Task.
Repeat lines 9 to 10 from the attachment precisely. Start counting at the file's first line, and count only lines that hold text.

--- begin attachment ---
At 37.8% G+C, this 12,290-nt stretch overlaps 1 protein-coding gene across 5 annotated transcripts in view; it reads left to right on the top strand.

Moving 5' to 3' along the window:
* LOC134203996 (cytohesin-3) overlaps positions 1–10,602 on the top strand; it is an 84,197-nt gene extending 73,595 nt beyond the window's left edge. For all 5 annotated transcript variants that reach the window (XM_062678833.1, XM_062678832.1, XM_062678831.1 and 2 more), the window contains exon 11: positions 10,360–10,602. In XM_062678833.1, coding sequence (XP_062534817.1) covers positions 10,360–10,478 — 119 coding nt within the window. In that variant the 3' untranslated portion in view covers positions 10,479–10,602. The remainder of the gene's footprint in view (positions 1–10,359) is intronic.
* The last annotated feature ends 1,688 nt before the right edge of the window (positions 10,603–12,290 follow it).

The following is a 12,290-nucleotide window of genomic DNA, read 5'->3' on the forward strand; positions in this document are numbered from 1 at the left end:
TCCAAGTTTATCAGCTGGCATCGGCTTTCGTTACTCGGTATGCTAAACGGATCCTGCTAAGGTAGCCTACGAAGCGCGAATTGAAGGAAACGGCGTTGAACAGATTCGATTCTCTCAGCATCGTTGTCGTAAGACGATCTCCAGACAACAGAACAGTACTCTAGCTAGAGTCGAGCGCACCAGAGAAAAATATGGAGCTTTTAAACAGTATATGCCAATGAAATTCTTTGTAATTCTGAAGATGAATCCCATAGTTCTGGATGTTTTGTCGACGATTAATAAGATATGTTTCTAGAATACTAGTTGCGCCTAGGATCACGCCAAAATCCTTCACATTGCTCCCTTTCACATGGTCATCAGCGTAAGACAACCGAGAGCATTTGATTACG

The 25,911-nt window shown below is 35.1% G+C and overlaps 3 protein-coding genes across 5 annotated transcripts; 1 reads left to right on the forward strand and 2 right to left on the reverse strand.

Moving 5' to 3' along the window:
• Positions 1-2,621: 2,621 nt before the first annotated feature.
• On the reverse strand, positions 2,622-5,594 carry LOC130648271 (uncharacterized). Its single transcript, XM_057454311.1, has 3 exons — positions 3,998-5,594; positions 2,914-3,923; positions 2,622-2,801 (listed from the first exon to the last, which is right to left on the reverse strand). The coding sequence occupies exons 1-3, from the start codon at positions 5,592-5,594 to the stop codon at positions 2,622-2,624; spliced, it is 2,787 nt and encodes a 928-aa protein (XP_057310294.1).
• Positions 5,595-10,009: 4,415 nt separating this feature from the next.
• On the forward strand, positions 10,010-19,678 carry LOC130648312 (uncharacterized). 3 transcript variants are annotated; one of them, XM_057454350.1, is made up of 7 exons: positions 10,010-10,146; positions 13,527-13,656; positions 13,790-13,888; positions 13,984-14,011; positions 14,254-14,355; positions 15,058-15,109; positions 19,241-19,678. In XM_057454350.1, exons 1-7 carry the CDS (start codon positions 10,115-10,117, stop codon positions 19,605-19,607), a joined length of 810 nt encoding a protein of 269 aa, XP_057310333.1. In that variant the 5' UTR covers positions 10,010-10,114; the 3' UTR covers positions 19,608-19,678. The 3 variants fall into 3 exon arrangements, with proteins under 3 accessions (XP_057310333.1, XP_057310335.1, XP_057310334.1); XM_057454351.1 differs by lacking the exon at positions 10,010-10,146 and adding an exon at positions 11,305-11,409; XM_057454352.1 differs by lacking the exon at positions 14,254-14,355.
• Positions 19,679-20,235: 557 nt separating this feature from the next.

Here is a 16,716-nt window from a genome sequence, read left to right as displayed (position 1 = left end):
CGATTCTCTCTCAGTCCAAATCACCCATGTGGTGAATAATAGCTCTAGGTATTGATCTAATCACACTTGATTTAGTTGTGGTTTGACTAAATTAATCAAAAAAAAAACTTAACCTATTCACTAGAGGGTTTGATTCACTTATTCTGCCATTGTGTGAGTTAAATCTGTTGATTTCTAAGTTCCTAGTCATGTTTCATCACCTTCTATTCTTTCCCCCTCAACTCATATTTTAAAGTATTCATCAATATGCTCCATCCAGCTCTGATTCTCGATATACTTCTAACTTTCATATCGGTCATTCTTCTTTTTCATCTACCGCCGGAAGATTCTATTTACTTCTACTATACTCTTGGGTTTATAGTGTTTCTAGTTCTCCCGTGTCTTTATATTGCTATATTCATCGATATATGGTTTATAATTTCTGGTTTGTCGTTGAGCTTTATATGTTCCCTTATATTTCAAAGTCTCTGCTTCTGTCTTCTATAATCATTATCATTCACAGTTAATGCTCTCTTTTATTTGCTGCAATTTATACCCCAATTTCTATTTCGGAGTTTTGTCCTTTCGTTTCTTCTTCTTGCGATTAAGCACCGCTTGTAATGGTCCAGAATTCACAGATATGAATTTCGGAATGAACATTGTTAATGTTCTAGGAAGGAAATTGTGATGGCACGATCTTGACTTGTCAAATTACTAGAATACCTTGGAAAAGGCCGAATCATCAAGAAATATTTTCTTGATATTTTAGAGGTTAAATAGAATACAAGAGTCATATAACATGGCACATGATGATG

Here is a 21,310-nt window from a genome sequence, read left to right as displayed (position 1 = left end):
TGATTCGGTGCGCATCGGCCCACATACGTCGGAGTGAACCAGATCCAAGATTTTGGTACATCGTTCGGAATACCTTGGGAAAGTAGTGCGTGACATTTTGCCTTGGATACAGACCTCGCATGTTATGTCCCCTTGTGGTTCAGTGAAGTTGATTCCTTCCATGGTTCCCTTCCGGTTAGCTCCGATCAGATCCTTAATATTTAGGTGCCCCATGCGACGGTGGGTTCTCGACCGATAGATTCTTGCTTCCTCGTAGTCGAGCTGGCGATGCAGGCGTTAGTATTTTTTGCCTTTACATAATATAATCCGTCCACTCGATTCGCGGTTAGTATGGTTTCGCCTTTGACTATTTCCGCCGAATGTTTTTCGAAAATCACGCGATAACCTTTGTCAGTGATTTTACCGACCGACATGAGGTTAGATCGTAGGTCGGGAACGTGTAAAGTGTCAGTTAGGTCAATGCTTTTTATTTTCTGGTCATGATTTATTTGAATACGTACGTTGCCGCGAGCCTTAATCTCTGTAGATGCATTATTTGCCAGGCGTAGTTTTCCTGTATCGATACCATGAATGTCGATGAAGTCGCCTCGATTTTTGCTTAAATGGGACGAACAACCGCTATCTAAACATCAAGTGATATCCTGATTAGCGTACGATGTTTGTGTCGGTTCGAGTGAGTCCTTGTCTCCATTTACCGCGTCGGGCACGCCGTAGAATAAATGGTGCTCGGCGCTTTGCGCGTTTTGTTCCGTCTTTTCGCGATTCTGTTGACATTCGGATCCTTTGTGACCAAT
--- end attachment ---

• Positions 1-2,621: 2,621 nt before the first annotated feature.
• On the reverse strand, positions 2,622-5,594 carry LOC130648271 (uncharacterized). Its single transcript, XM_057454311.1, has 3 exons — positions 3,998-5,594; positions 2,914-3,923; positions 2,622-2,801 (listed from the first exon to the last, which is right to left on the reverse strand). The coding sequence occupies exons 1-3, from the start codon at positions 5,592-5,594 to the stop codon at positions 2,622-2,624; spliced, it is 2,787 nt and encodes a 928-aa protein (XP_057310294.1).